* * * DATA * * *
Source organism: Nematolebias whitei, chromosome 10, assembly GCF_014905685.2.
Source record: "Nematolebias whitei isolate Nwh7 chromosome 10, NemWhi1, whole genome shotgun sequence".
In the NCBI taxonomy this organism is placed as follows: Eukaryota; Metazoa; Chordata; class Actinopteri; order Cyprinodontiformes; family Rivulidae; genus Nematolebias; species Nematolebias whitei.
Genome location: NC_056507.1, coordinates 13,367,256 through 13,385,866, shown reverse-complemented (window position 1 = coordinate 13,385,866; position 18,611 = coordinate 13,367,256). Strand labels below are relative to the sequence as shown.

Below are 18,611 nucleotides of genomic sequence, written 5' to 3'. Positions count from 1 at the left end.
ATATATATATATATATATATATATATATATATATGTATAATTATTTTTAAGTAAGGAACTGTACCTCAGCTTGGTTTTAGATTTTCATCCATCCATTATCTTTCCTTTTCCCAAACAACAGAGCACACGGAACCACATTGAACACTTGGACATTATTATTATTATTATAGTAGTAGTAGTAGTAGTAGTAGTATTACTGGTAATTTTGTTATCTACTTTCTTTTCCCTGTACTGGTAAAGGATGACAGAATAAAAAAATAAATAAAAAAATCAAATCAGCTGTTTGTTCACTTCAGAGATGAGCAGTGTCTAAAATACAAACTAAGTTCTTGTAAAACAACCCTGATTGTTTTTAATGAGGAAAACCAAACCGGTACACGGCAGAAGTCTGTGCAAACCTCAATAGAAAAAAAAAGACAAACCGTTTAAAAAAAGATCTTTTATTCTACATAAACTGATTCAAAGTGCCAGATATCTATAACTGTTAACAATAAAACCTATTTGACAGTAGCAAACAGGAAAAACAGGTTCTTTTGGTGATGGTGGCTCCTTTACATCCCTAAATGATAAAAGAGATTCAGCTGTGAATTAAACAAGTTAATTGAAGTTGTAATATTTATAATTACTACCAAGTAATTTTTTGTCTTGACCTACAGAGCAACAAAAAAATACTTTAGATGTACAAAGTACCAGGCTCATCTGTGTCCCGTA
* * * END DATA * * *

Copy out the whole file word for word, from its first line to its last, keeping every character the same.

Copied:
Source organism: Nematolebias whitei, chromosome 10, assembly GCF_014905685.2.
Source record: "Nematolebias whitei isolate Nwh7 chromosome 10, NemWhi1, whole genome shotgun sequence".
In the NCBI taxonomy this organism is placed as follows: Eukaryota; Metazoa; Chordata; class Actinopteri; order Cyprinodontiformes; family Rivulidae; genus Nematolebias; species Nematolebias whitei.
Genome location: NC_056507.1, coordinates 13,367,256 through 13,385,866, shown reverse-complemented (window position 1 = coordinate 13,385,866; position 18,611 = coordinate 13,367,256). Strand labels below are relative to the sequence as shown.

Below are 18,611 nucleotides of genomic sequence, written 5' to 3'. Positions count from 1 at the left end.
ATATATATATATATATATATATATATATATATATGTATAATTATTTTTAAGTAAGGAACTGTACCTCAGCTTGGTTTTAGATTTTCATCCATCCATTATCTTTCCTTTTCCCAAACAACAGAGCACACGGAACCACATTGAACACTTGGACATTATTATTATTATTATAGTAGTAGTAGTAGTAGTAGTAGTATTACTGGTAATTTTGTTATCTACTTTCTTTTCCCTGTACTGGTAAAGGATGACAGAATAAAAAAATAAATAAAAAAATCAAATCAGCTGTTTGTTCACTTCAGAGATGAGCAGTGTCTAAAATACAAACTAAGTTCTTGTAAAACAACCCTGATTGTTTTTAATGAGGAAAACCAAACCGGTACACGGCAGAAGTCTGTGCAAACCTCAATAGAAAAAAAAAGACAAACCGTTTAAAAAAAGATCTTTTATTCTACATAAACTGATTCAAAGTGCCAGATATCTATAACTGTTAACAATAAAACCTATTTGACAGTAGCAAACAGGAAAAACAGGTTCTTTTGGTGATGGTGGCTCCTTTACATCCCTAAATGATAAAAGAGATTCAGCTGTGAATTAAACAAGTTAATTGAAGTTGTAATATTTATAATTACTACCAAGTAATTTTTTGTCTTGACCTACAGAGCAACAAAAAAATACTTTAGATGTACAAAGTACCAGGCTCATCTGTGTCCCGTA